I’m having an ongoing conversation with a friend about the merits and drawbacks of degrowth as a climate action strategy. She is easily the most astute climate thinker I know, with insights available only to those deeply immersed in the nuances of climate finance and decarbonization. She’s wary of the degrowth movement, as are many prominent players in the climate transition. She views it as an unhelpful distraction from humanity’s efforts to grapple with the climate crisis.
My friend’s problem lies more with degrowth as an action plan on climate than it does with degrowth’s theoretical underpinnings. Degrowth runs perpendicular to the current, hard-won momentum of the global climate response. It critiques the only consensus solution available today: the decarbonization of the global economy through a “green growth” renewable energy revolution. For green growthers, degrowth is an impractical diversion. It’s like an annoying heckler best relegated to the sidelines of climate strategy.
Degrowth’s foundational opposition to continued economic expansion presents a clear challenge to coalition-building on climate. But degrowth is grounded in the ecological reality that resources are finite, a key truth that mainstream climate advocates seem to ignore. Integration of this and other ecological insights into climate dialogue and action is crucial for shifting the needle toward a more holistic, structural response to emerging environmental collapse. Here I make the case for degrowth and green growth as crisis response strategies, then explore the potential for a productive interlocution between the two.
A Case for Degrowth
The degrowth movement embraces the inconvenient truth that climate change is only one of several macro-scale challenges unfolding on the planet today. The most striking examples are today’s rapidly advancing ecological overshoot, whereby renewable resources are used faster than they are regenerated by nature, along with the sixth mass extinction. Existential crises like these are the direct result of human economic activity.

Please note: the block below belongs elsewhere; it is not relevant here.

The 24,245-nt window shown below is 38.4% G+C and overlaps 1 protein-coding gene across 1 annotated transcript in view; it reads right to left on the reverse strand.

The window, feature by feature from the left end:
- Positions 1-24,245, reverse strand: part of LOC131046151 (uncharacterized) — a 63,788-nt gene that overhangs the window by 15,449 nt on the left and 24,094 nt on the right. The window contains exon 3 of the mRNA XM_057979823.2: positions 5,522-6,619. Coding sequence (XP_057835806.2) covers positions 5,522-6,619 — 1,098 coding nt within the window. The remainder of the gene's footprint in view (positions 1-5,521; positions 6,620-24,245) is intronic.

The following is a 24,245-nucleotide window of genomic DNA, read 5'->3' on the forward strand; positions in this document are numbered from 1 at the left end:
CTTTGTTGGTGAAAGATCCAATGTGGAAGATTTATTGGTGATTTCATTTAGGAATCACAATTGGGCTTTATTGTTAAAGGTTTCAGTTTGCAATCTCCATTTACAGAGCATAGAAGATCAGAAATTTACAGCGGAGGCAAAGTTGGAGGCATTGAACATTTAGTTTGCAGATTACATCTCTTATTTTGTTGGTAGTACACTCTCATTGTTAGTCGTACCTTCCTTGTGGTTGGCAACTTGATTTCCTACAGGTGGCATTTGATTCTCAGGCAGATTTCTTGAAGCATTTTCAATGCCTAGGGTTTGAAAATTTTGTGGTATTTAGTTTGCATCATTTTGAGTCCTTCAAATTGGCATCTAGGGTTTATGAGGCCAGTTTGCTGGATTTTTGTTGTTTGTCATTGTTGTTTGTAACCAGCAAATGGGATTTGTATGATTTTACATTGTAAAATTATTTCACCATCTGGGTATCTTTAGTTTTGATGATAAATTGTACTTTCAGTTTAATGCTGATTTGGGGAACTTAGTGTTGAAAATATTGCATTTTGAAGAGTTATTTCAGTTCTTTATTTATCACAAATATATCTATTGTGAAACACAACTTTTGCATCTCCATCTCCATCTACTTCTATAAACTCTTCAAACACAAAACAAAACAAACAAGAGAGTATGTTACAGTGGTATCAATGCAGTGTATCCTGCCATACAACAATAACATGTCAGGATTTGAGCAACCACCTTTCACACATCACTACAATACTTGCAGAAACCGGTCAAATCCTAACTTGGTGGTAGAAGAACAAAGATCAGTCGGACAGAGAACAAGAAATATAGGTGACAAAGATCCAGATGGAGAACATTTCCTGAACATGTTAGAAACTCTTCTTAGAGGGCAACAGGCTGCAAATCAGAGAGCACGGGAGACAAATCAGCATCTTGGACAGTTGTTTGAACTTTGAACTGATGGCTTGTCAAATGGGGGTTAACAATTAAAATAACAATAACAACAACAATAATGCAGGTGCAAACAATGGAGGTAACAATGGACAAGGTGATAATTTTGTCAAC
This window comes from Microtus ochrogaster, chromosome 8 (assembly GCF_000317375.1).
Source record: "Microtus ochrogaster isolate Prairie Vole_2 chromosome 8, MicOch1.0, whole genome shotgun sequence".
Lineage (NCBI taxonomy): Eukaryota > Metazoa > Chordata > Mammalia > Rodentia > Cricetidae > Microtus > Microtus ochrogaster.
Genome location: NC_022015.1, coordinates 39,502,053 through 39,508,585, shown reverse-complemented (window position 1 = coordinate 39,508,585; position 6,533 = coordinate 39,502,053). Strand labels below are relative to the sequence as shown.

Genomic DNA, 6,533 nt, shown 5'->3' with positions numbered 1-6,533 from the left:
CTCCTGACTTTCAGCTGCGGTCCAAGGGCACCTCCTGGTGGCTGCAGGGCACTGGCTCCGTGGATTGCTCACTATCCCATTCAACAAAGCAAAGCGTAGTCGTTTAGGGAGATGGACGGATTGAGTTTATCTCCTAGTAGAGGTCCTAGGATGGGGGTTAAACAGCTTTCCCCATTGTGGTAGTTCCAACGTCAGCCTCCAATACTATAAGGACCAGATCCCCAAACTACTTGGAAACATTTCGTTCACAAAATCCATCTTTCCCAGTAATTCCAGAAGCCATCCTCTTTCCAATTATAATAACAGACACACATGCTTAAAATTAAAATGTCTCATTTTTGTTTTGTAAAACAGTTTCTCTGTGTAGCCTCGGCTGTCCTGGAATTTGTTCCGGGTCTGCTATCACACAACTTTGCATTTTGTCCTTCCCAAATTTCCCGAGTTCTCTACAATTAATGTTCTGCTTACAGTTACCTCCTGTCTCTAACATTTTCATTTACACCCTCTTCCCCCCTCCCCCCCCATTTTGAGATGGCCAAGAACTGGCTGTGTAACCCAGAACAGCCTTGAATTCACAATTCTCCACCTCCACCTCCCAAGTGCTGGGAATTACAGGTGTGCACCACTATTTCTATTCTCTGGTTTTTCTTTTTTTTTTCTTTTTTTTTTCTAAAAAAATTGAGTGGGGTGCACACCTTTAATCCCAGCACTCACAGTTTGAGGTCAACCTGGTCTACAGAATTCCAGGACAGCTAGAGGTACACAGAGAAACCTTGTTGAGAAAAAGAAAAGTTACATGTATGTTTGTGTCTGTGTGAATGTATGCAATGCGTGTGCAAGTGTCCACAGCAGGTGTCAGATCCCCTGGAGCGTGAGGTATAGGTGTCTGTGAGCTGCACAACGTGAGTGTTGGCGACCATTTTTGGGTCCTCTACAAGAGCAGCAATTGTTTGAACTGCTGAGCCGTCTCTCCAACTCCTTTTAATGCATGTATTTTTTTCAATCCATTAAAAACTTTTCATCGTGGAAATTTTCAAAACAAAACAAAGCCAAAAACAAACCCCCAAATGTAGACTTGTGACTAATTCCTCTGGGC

Today, humans and their livestock account for 96% of mammalian biomass, and wild animals make up only 4%. Half of the earth’s habitable land has been converted to agricultural use. We use more water, forests, soil, and other biological resources than the earth can naturally replenish, creating scarcity for future generations of humans, not to mention our fellow species. These concerns extend well beyond carbon emissions and require aggressive action in step with initiatives to address the climate crisis.
Today’s global polycrises are fundamentally intertwined, which means that we would be unwise to prioritize decarbonization over the restoration of ecological integrity, or vice versa. A whole-systems approach like degrowth recognizes the need to overhaul simultaneously our carbon-intensive energy infrastructure and the materials-intensive consumer economy it supports. Degrowth calls for structural reforms that decarbonize the economy and decrease its material intensity, while bolstering human wellbeing and democracy.
Green Growth: A Temporary Assist?
In contrast to the comprehensive ecological vision of degrowth, green growth’s scope of action is environmentally narrow. Green growth is an economic strategy as well as a political slogan whose very name demonstrates an obliviousness to the causal relationship between economic growth and environmental destruction. It heralds a sort of promised land in which humanity overcomes climate change through aggressive adoption of low-carbon energy technologies, creating enormous wealth along the way.
It is a rhetorical narrative that connotes profitable, market-based decarbonization and minimal institutional disruption. Crucially, green growth punts on issues of ecological overshoot and global resource inequity, with decarbonization as the only approach to protecting the environment. Green growth advocates treat any ecological side effects of green-growth policies, whether positive or negative, as secondary or incidental.
To give them their due, economic and political actors have used the widespread appeal of green growth to mobilize markets and governments worldwide toward the IPCC’s goal of net-zero emissions by 2050. Despite their flaws, capitalism and democracy are powerful tools for collective action, and green growth engages these institutions at the level of their key interests: profit and popularity. It’s hard to imagine where climate action would be without the use of these important levers.
An Argument for Green Growth